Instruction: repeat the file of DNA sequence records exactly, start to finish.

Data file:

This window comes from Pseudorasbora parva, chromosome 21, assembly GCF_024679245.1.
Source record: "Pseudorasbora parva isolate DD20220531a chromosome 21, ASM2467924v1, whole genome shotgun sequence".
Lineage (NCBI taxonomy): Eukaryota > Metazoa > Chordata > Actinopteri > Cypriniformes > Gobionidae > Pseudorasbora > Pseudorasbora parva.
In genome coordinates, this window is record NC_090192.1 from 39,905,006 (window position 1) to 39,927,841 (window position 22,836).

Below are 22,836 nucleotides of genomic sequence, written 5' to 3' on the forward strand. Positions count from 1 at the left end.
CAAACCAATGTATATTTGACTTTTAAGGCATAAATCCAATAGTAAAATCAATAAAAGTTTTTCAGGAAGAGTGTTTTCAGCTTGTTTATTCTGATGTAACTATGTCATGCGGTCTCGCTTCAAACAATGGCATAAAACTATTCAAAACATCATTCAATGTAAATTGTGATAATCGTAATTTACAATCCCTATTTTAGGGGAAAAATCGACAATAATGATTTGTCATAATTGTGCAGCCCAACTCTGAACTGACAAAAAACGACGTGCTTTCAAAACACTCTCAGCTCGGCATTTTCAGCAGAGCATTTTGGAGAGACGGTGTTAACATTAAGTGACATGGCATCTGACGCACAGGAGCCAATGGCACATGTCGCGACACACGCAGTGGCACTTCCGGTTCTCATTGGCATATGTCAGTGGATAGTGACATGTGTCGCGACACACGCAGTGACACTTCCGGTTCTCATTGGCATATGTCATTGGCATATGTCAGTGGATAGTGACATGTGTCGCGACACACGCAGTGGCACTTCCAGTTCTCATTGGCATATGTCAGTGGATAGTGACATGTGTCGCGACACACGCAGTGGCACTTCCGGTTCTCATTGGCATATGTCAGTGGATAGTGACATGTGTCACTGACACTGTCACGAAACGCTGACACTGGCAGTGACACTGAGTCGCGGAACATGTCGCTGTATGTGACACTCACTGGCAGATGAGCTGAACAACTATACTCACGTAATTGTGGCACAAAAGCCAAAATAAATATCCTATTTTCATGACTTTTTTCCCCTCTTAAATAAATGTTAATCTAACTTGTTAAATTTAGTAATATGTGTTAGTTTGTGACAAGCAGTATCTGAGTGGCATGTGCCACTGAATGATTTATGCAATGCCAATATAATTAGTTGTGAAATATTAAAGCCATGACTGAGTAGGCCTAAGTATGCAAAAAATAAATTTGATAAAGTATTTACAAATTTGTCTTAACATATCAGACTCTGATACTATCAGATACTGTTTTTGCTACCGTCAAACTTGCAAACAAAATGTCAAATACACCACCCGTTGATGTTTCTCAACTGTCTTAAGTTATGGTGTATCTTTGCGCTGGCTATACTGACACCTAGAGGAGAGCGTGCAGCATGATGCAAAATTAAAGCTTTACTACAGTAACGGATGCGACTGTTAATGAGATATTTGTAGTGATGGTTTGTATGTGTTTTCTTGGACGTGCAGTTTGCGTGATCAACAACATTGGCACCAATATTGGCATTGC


This window comes from Pseudorasbora parva, chromosome 21, assembly GCF_024679245.1.
Source record: "Pseudorasbora parva isolate DD20220531a chromosome 21, ASM2467924v1, whole genome shotgun sequence".
Lineage (NCBI taxonomy): Eukaryota > Metazoa > Chordata > Actinopteri > Cypriniformes > Gobionidae > Pseudorasbora > Pseudorasbora parva.
In genome coordinates, this window is record NC_090192.1 from 39,905,006 (window position 1) to 39,927,841 (window position 22,836).

Below are 22,836 nucleotides of genomic sequence, written 5' to 3' on the forward strand. Positions count from 1 at the left end.
CAAACCAATGTATATTTGACTTTTAAGGCATAAATCCAATAGTAAAATCAATAAAAGTTTTTCAGGAAGAGTGTTTTCAGCTTGTTTATTCTGATGTAACTATGTCATGCGGTCTCGCTTCAAACAATGGCATAAAACTATTCAAAACATCATTCAATGTAAATTGTGATAATCGTAATTTACAATCCCTATTTTAGGGGAAAAATCGACAATAATGATTTGTCATAATTGTGCAGCCCAACTCTGAACTGACAAAAAACGACGTGCTTTCAAAACACTCTCAGCTCGGCATTTTCAGCAGAGCATTTTGGAGAGACGGTGTTAACATTAAGTGACATGGCATCTGACGCACAGGAGCCAATGGCACATGTCGCGACACACGCAGTGGCACTTCCGGTTCTCATTGGCATATGTCAGTGGATAGTGACATGTGTCGCGACACACGCAGTGACACTTCCGGTTCTCATTGGCATATGTCATTGGCATATGTCAGTGGATAGTGACATGTGTCGCGACACACGCAGTGGCACTTCCAGTTCTCATTGGCATATGTCAGTGGATAGTGACATGTGTCGCGACACACGCAGTGGCACTTCCGGTTCTCATTGGCATATGTCAGTGGATAGTGACATGTGTCACTGACACTGTCACGAAACGCTGACACTGGCAGTGACACTGAGTCGCGGAACATGTCGCTGTATGTGACACTCACTGGCAGATGAGCTGAACAACTATACTCACGTAATTGTGGCACAAAAGCCAAAATAAATATCCTATTTTCATGACTTTTTTCCCCTCTTAAATAAATGTTAATCTAACTTGTTAAATTTAGTAATATGTGTTAGTTTGTGACAAGCAGTATCTGAGTGGCATGTGCCACTGAATGATTTATGCAATGCCAATATAATTAGTTGTGAAATATTAAAGCCATGACTGAGTAGGCCTAAGTATGCAAAAAATAAATTTGATAAAGTATTTACAAATTTGTCTTAACATATCAGACTCTGATACTATCAGATACTGTTTTTGCTACCGTCAAACTTGCAAACAAAATGTCAAATACACCACCCGTTGATGTTTCTCAACTGTCTTAAGTTATGGTGTATCTTTGCGCTGGCTATACTGACACCTAGAGGAGAGCGTGCAGCATGATGCAAAATTAAAGCTTTACTACAGTAACGGATGCGACTGTTAATGAGATATTTGTAGTGATGGTTTGTATGTGTTTTCTTGGACGTGCAGTTTGCGTGATCAACAACATTGGCACCAATATTGGCATTGC